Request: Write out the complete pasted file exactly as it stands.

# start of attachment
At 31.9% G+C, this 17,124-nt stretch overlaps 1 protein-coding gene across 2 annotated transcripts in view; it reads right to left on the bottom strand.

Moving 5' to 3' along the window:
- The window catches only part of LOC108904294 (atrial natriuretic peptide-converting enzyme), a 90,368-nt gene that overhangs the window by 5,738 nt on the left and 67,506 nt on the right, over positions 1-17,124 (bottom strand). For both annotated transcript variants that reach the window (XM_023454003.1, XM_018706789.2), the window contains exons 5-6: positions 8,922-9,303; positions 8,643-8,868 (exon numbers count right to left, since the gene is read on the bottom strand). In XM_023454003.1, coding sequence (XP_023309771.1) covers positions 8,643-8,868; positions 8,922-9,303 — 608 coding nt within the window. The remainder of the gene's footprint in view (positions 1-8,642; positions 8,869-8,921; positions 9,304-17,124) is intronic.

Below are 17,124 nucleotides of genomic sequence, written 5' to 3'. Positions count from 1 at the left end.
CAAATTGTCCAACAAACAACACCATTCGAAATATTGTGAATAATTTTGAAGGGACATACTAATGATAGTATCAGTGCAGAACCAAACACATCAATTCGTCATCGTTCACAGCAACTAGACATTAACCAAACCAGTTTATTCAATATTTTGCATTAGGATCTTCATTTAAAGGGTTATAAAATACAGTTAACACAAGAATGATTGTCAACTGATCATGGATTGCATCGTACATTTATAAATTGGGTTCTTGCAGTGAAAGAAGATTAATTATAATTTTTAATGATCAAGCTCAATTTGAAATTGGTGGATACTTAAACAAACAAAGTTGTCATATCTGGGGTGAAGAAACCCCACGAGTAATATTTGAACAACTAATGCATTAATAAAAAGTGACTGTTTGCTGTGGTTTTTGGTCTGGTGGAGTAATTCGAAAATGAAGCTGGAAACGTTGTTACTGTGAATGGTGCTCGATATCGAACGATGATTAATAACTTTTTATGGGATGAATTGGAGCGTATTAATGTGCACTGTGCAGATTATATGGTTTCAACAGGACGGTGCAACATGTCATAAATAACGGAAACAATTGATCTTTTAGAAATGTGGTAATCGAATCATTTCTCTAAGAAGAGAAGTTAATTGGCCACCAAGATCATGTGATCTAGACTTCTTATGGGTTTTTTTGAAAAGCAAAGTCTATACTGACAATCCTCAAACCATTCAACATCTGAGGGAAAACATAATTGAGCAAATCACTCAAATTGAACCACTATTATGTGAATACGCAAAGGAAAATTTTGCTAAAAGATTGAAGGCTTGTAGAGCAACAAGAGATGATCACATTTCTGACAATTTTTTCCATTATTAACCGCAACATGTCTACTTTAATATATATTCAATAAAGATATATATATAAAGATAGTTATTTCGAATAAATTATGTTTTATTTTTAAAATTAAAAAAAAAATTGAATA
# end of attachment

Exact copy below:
At 31.9% G+C, this 17,124-nt stretch overlaps 1 protein-coding gene across 2 annotated transcripts in view; it reads right to left on the bottom strand.

Moving 5' to 3' along the window:
- The window catches only part of LOC108904294 (atrial natriuretic peptide-converting enzyme), a 90,368-nt gene that overhangs the window by 5,738 nt on the left and 67,506 nt on the right, over positions 1-17,124 (bottom strand). For both annotated transcript variants that reach the window (XM_023454003.1, XM_018706789.2), the window contains exons 5-6: positions 8,922-9,303; positions 8,643-8,868 (exon numbers count right to left, since the gene is read on the bottom strand). In XM_023454003.1, coding sequence (XP_023309771.1) covers positions 8,643-8,868; positions 8,922-9,303 — 608 coding nt within the window. The remainder of the gene's footprint in view (positions 1-8,642; positions 8,869-8,921; positions 9,304-17,124) is intronic.

Below are 17,124 nucleotides of genomic sequence, written 5' to 3'. Positions count from 1 at the left end.
CAAATTGTCCAACAAACAACACCATTCGAAATATTGTGAATAATTTTGAAGGGACATACTAATGATAGTATCAGTGCAGAACCAAACACATCAATTCGTCATCGTTCACAGCAACTAGACATTAACCAAACCAGTTTATTCAATATTTTGCATTAGGATCTTCATTTAAAGGGTTATAAAATACAGTTAACACAAGAATGATTGTCAACTGATCATGGATTGCATCGTACATTTATAAATTGGGTTCTTGCAGTGAAAGAAGATTAATTATAATTTTTAATGATCAAGCTCAATTTGAAATTGGTGGATACTTAAACAAACAAAGTTGTCATATCTGGGGTGAAGAAACCCCACGAGTAATATTTGAACAACTAATGCATTAATAAAAAGTGACTGTTTGCTGTGGTTTTTGGTCTGGTGGAGTAATTCGAAAATGAAGCTGGAAACGTTGTTACTGTGAATGGTGCTCGATATCGAACGATGATTAATAACTTTTTATGGGATGAATTGGAGCGTATTAATGTGCACTGTGCAGATTATATGGTTTCAACAGGACGGTGCAACATGTCATAAATAACGGAAACAATTGATCTTTTAGAAATGTGGTAATCGAATCATTTCTCTAAGAAGAGAAGTTAATTGGCCACCAAGATCATGTGATCTAGACTTCTTATGGGTTTTTTTGAAAAGCAAAGTCTATACTGACAATCCTCAAACCATTCAACATCTGAGGGAAAACATAATTGAGCAAATCACTCAAATTGAACCACTATTATGTGAATACGCAAAGGAAAATTTTGCTAAAAGATTGAAGGCTTGTAGAGCAACAAGAGATGATCACATTTCTGACAATTTTTTCCATTATTAACCGCAACATGTCTACTTTAATATATATTCAATAAAGATATATATATAAAGATAGTTATTTCGAATAAATTATGTTTTATTTTTAAAATTAAAAAAAAAATTGAATA